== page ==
Linked by Kostis Kapelonis on Sat 14th May 2011 15:43 UTC
General Development Application stores are growing everywhere like mushrooms. While users have initially embraced application stores because of the ease they offer with application installation, developers have several complaints. Division of profits from paid application and ineffectiveness of the screening process are among the major issues. Are application stores the best distribution channel possible? Can they satisfy both developers and users?
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Member since:


- the OS/packaging group assembles the apps, compiles them, tests them, etc, and distributes them

App Store:

- the app developers submit their own apps to the app store

#1 is good for consistency (most of the times), while #2 is good for availability (users don't have to wait/hope/pray for the OS/repo people to package an app they want but isn't available).

Reply Score: 3

Vanders Member since:


- the OS/packaging group assembles the apps, compiles them, tests them, etc, and distributes them

For your distribution upstream repository, sure. There are lots of non-distribution repositories, though, and users can easily add those third party repositories. It's easy to build your own repository, too.

Reply Parent Score: 3

emilsedgh Member since:

In FOSS repository model, app developers could also 'become' a part of upstream.

Many software developers, also maintain packages of their own software on their distro of choice.

Reply Parent Score: 2

jabbotts Member since:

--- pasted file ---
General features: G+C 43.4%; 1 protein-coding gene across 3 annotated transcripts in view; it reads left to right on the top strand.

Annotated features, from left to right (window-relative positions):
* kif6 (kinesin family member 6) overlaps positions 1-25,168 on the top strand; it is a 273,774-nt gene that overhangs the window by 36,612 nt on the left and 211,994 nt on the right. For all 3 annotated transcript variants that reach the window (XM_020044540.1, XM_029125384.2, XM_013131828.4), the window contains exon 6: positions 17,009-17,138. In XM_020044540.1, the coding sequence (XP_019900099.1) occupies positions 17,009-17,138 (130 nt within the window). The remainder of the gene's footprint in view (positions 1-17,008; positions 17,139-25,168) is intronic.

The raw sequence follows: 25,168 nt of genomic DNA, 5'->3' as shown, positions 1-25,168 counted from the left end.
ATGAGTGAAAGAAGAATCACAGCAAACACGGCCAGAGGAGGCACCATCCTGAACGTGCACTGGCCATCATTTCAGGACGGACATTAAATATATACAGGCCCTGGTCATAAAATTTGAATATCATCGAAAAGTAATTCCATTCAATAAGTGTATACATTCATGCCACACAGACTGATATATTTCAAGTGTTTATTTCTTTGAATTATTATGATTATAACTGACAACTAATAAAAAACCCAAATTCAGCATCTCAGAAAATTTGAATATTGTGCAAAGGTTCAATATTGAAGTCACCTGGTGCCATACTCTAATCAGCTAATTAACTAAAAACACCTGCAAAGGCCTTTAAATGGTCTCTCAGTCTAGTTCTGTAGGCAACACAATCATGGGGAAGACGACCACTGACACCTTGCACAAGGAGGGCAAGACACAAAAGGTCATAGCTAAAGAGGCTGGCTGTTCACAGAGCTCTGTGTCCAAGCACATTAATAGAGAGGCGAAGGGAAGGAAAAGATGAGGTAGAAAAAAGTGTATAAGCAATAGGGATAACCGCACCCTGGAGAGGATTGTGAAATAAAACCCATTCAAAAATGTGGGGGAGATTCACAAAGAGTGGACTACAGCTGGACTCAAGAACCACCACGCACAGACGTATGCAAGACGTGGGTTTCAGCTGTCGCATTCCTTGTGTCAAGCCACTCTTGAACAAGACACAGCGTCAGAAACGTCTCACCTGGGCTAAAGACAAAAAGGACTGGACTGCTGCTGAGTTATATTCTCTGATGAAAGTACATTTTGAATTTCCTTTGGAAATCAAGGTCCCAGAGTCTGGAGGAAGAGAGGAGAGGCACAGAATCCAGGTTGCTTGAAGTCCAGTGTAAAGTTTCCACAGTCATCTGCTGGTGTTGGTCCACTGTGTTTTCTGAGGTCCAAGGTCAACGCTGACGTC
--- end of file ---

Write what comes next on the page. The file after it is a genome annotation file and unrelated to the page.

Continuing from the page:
On the repository side, one can have the best of both worlds.

Debian's standard repositories for stability and consistency; Main, Contrib, Non-free.


Third party repositories for developer managed packages (availability); Webmin, Mondo Rescue, Firefox 4 (iceweasel 4) and so on.

Subversion or similar methods can provide developers with a way to ship distribution neutral programs also if it's something like Metasploit that benefits from having the latest additions and isn't targeted at user's who'd have any issue using svn or scripting it into a system wide update process.

In general, the first two options, distro and third party repositories, can easily cover average user needs.

I'd also suggest that App Store style repositories could stand to deliver more consistancy. Something between Apple's heavy handed but staff and business strategy limited system and Google's easy to exploit wide open system.

Reply Parent Score: 3

toomuchtatose Member since:

My opinion that multiple repositories (such as free, contrib, non-free) is non-consequential to the lay customers, the target Appstore is suppose to service.

Most "repository" related suggestions fail to take note that multiple repositories only serve to increase distro fragmentation and loss of customer mindshare. The is one of the reasons why Linux desktops for the masses fail to take off.

One also should not assume that commercial vendors and software developers are capable and ready to maintain multiple repositories (if they want to, in the first place).

As of now, application distribution is best provided via standardisation and formalised application store logic. Following the path of least resistance, customers with exceptional demands may get additional "application fixes" via manual sideloading or "informal" repositories (e.g. kinda like PPAs for ubuntu)

Reply Parent Score: 2